Citing collections like Clare Beams’ We Show What We Have Learned and Brian Evenson’s Song for the Unraveling of the World — as well as the work of short story authors Kelly Link and Kevin Brockmeier — Sachdeva said the ideas inside her own collection are “not enough (on which) to write 200 to 300 pages.”

“(The short story) has the ability to consider one really specific idea and its human implications,” Sachdeva said. “A lot of people have said to me that they’re surprised by the variety of stories in (All the Names They Used for God). That’s partly because I wrote (the collection) over a long period of time. But it’s also because that’s what is enjoyable to me about writing short stories. I can write about an isolated pioneer woman and then switch to a totally different mode and write a story set in the near future.”

All the Names They Used for God opens with “The World By Night,” a story set in the 1800s about a woman — the aforementioned “isolated pioneer woman” — who investigates an intricate cave system inspired by Sachdeva’s own tour of Kentucky’s Mammoth Cave National Park. Sachdeva recalled how, during her hour in the cave, the park guide explained how individuals once explored the dark passageways with only candle lanterns. Even now, with technology advanced far beyond wax and fire, spelunkers have to be cautious in the face of nature’s maw.

“They still get lost,” Sachdeva said.

West Coast Folk-Rock Band Dawes Returns to Amphitheater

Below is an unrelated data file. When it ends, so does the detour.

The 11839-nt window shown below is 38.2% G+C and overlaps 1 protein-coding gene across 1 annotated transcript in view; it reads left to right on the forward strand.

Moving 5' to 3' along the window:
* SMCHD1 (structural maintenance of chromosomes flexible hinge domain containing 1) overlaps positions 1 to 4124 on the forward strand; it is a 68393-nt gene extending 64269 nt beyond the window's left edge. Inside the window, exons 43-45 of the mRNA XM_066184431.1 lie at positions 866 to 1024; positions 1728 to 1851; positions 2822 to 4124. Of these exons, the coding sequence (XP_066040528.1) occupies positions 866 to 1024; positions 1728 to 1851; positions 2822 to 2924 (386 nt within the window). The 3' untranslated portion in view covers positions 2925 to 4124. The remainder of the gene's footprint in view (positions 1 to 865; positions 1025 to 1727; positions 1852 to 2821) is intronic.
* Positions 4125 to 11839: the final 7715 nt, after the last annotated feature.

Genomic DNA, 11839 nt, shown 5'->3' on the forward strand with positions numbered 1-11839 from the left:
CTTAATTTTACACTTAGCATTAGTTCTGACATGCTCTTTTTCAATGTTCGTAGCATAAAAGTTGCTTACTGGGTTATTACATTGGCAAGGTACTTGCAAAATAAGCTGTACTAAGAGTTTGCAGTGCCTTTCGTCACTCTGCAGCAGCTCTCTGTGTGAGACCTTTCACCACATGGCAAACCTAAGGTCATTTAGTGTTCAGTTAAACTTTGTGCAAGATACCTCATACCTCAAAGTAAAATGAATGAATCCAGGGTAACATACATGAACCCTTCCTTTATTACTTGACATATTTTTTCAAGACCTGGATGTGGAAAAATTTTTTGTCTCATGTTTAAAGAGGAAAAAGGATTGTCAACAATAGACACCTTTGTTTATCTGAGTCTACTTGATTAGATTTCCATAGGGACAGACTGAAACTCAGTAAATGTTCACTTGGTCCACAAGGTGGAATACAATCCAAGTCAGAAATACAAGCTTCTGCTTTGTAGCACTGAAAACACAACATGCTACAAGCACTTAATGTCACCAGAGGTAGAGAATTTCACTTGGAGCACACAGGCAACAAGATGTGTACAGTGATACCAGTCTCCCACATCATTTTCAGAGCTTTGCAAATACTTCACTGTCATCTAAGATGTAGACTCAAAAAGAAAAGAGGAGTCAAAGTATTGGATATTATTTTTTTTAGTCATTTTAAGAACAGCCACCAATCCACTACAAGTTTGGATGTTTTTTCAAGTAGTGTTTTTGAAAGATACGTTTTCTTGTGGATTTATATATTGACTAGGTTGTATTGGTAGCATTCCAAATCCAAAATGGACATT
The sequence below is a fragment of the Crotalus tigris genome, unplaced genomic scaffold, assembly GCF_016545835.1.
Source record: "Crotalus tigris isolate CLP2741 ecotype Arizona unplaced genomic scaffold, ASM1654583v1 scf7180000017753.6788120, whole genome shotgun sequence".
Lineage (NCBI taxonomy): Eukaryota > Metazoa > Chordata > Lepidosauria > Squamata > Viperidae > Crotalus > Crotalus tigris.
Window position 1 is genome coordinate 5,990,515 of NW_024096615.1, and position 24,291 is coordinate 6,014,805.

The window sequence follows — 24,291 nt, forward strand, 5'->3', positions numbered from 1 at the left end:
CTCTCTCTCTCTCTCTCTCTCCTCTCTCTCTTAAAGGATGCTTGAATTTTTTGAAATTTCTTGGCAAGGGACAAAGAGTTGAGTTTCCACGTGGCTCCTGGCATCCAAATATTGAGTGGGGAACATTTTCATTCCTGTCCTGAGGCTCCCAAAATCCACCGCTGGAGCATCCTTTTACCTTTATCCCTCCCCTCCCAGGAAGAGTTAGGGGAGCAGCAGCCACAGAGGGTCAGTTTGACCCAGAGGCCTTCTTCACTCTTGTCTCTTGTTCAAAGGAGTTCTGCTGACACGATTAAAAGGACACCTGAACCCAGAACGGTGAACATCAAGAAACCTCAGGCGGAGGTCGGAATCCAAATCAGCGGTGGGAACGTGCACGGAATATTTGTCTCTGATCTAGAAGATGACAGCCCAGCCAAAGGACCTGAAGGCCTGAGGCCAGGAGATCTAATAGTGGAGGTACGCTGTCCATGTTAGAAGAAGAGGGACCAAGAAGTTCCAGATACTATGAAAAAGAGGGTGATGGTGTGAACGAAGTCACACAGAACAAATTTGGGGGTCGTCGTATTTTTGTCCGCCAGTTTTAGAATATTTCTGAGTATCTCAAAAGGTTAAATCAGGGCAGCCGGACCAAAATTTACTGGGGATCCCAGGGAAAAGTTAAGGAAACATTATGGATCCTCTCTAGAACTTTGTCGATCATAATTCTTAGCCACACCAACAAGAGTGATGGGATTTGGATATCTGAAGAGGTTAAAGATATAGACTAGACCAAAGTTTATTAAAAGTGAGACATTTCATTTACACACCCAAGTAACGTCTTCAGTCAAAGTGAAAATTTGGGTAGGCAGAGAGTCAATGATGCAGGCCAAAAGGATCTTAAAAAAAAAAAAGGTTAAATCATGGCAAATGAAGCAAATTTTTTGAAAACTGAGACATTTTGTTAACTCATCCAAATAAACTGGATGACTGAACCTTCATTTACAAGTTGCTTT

When the members of folk rock group Dawes set out on their current tour, “An Evening With Dawes: Passwords Tour,” they had the perfect opening act in mind: themselves.

It’s not an exaggeration — the band performs two complete sets a night with no opening act for a maximum-Dawes evening. Chautauquans can catch “An Evening with Dawes” at 8:15 p.m. Friday, August 16 in the Amphitheater.

The band currently consists of singer and guitarist Taylor Goldsmith; his brother, drummer Griffin Goldsmith; bassist Wylie Gelber; and keyboardist Lee Pardini.

Gelber said the decision to tour solo had a lot to do with a desire to do the group’s extensive six-album discography justice.

“Just for the sake of keeping it interesting for us and people at the show, we like to play weirder, deep cuts off each record,” Gelber said. “As we added records (to) our own catalog, it became harder and harder to represent all the songs we wanted to play and be able to mix it up every night and still play the songs we knew people definitely wanted to hear. … You don’t want to extend (the set) too long if people have to sit through an opening band, … so we decided to try it without an opener and just do a two-set thing where we can really stretch out.”

Gelber has enjoyed the opportunity to perform new sets every night featuring songs from all of the band’s eras.

“It always kind of keeps me on my toes,” he said. “I can breathe new life into songs that otherwise I might get sick of playing. When we sprinkle them in randomly, they get fun again.”

Dawes formed in Southern California, and its West Coast roots are evident in the group’s sound. In a 2018 NPR Music review of its most recent album, Passwords, writer Stephen Thompson described Dawes as specializing in “smooth and ingratiating California folk-rock that never bothers to hide its big, beating, bleeding heart.”

Passwords, which came out in June 2018, explores the national political and social divisions of the last few years.

“We’re living in such a unique moment in history,” Taylor Goldsmith, the group’s songwriter, said in a recent press release from Dawes’ management, Q Prime. “Many of these songs are an attempt to come to terms with the modern world, while always trying to consider both sides of the story.”